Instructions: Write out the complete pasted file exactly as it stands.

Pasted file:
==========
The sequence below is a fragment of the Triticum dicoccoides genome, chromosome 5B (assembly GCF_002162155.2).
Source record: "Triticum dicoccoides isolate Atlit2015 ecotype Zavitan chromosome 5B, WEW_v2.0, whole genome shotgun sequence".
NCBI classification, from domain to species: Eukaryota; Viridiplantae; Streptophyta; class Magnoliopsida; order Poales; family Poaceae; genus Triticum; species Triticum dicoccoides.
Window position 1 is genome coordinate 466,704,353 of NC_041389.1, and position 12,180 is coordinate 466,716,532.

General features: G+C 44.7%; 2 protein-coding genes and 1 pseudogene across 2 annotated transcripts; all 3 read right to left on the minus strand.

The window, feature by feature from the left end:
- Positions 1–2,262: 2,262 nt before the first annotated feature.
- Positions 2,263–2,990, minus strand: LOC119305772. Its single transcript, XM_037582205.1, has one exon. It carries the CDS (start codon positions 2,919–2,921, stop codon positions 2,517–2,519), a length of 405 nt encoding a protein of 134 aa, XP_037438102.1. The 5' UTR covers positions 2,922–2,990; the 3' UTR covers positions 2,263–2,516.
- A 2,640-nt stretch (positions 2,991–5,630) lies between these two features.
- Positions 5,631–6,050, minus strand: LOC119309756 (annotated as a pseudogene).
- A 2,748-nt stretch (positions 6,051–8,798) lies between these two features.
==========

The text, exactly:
The sequence below is a fragment of the Triticum dicoccoides genome, chromosome 5B (assembly GCF_002162155.2).
Source record: "Triticum dicoccoides isolate Atlit2015 ecotype Zavitan chromosome 5B, WEW_v2.0, whole genome shotgun sequence".
NCBI classification, from domain to species: Eukaryota; Viridiplantae; Streptophyta; class Magnoliopsida; order Poales; family Poaceae; genus Triticum; species Triticum dicoccoides.
Window position 1 is genome coordinate 466,704,353 of NC_041389.1, and position 12,180 is coordinate 466,716,532.

General features: G+C 44.7%; 2 protein-coding genes and 1 pseudogene across 2 annotated transcripts; all 3 read right to left on the minus strand.

The window, feature by feature from the left end:
- Positions 1–2,262: 2,262 nt before the first annotated feature.
- Positions 2,263–2,990, minus strand: LOC119305772. Its single transcript, XM_037582205.1, has one exon. It carries the CDS (start codon positions 2,919–2,921, stop codon positions 2,517–2,519), a length of 405 nt encoding a protein of 134 aa, XP_037438102.1. The 5' UTR covers positions 2,922–2,990; the 3' UTR covers positions 2,263–2,516.
- A 2,640-nt stretch (positions 2,991–5,630) lies between these two features.
- Positions 5,631–6,050, minus strand: LOC119309756 (annotated as a pseudogene).
- A 2,748-nt stretch (positions 6,051–8,798) lies between these two features.